In many English churches one still finds brasses of long-haired knights and squires in fluted plate armour, with those of wasp-waisted wives in butterfly hats. Brief inscriptions, asking us to pray for their souls, tell us that they lived during these years but not much else. We know that they inhabited an England that was often a place of great beauty as well as cruelty, full of brilliant colour, that of Malory’s Morte d’Arthur and the ‘Ballad of the Nut Brown Maid’, of fan-vaulted cathedrals and the polyphony of composers like John Dunstable. Yet, as we can see from the Morte d’Arthur, its inhabitants’ mentality was immeasurably remote from our own, with fantastic values derived from chivalry and a ritualized code of courtly love. For us, Malory’s knight errants, magicians and hermits, his enchantresses and damsels, come from an alien world – for the subjects of Edward IV or Richard III it was the ideal dream world, in which they felt completely at home. No doubt the Nut Brown Maid had a lyrical approach to love between the sexes:
For I must to the greenwood go,
Alone a banished man . . .
Make you ready, for so am I,
Although it were anon,
For in my mind of all mankind
I love but you alone.
But cheerful romanticism of this sort was a rare enough phenomenon in the fifteenth century.
If we knew more about the men and women of Lancastrian or Yorkist England, we should think them rather gloomy people. Melancholy was much in fashion. ‘I, man of sadness, born in an eclipse of darkness amid fogs of lamentation’, wrote Chastellain, emphasizing their pessimism. They were obsessed by death and the fleeting quality of life, an obsession to some extent understandable in a world frequently afflicted by plague or famine, where banditry, armed robbery, housebreaking and murder were commonplace, in which old age began at fifty. The memento mori, the reminder of death, was very popular. At Arundel the tomb of the seventh Earl of Arundel (who fell in battle against the French in 1435) has two effigies; above, he is in full armour with his helmet; below, he is a skeleton in a shroud.
The population numbered no more than three million at most. At the top of the social pile were a group of between fifty and sixty magnates, the peers or lords of Parliament, great landowners whose incomes might be in excess of £1,000 a year – a vast fortune. Below them came the richer knights, about 200 men with incomes of more than £100; then perhaps as many as a thousand lesser knights with over £40; and then at least 1,200 squires with over £20. Another 2,000 gentlemen had rather less.4 According to Chief Justice Fortescue, thousands of yeomen (the more prosperous smallholders and tenant-farmers) lived well on £5 a year. While it is impossible to estimate the number of merchants, we know that a few were wealthier than the richest knights, who nonetheless looked down on them as tradesmen.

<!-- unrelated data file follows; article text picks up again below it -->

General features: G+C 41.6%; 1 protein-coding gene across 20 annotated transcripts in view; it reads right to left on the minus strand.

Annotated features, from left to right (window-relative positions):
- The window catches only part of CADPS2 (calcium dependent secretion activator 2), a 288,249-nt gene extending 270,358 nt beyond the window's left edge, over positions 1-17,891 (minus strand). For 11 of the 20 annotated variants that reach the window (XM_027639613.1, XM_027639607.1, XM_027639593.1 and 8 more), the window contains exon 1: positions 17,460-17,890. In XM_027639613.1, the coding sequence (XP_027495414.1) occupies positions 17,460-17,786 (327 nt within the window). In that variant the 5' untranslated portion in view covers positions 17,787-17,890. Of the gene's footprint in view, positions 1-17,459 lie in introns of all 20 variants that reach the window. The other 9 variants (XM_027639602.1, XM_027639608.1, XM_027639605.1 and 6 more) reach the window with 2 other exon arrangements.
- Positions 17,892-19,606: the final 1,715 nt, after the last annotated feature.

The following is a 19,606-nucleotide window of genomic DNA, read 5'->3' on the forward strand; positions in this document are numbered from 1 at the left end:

Since the population was so much smaller, the landscape was very different from today’s, with much more forest, moor and heath – together with abandoned villages, especially in the Midlands, a legacy of the Black Death. In some areas, however, land was farmed very carefully. In 1466 a Bohemian party travelling through the south-east noted that ‘peasants dig ditches round their fields and so fence them in that no one can pass on foot or on horseback except by the main roads’.5 Towns were surrounded by small farms and allotments reaching to the town walls. There were comparatively few manor houses – in certain regions, such as the West Midlands, barely one village in ten had a resident squire. Frequently manors were moated, as were many farms, to protect livestock, and had ponds which provided fresh fish during Lent – a welcome alternative to salt-herring. Great houses often possessed deer parks to ensure a reliable supply of venison.
Towns and villages alike swarmed with beggars. Their numbers were swollen by refugees from Normandy and Maine after the fall of English France, former settlers who included churchmen, gentlemen and soldiers. Still more were on the road because of ‘enclosures’, which increased during the 1450s; landowners were converting arable ploughland into pasture for sheep, callously evicting villagers and pulling down their cottages: ‘They must needs depart away, poor, silly, wretched souls, men, women, husbands, wives, fatherless children, widows, woeful mothers with their young babes, and their whole household small in substance and much in number’ is Sir Thomas More’s pitiful description in Utopia. ‘Away they trudge, I say, out of their known and accustomed houses, finding no place to rest in.’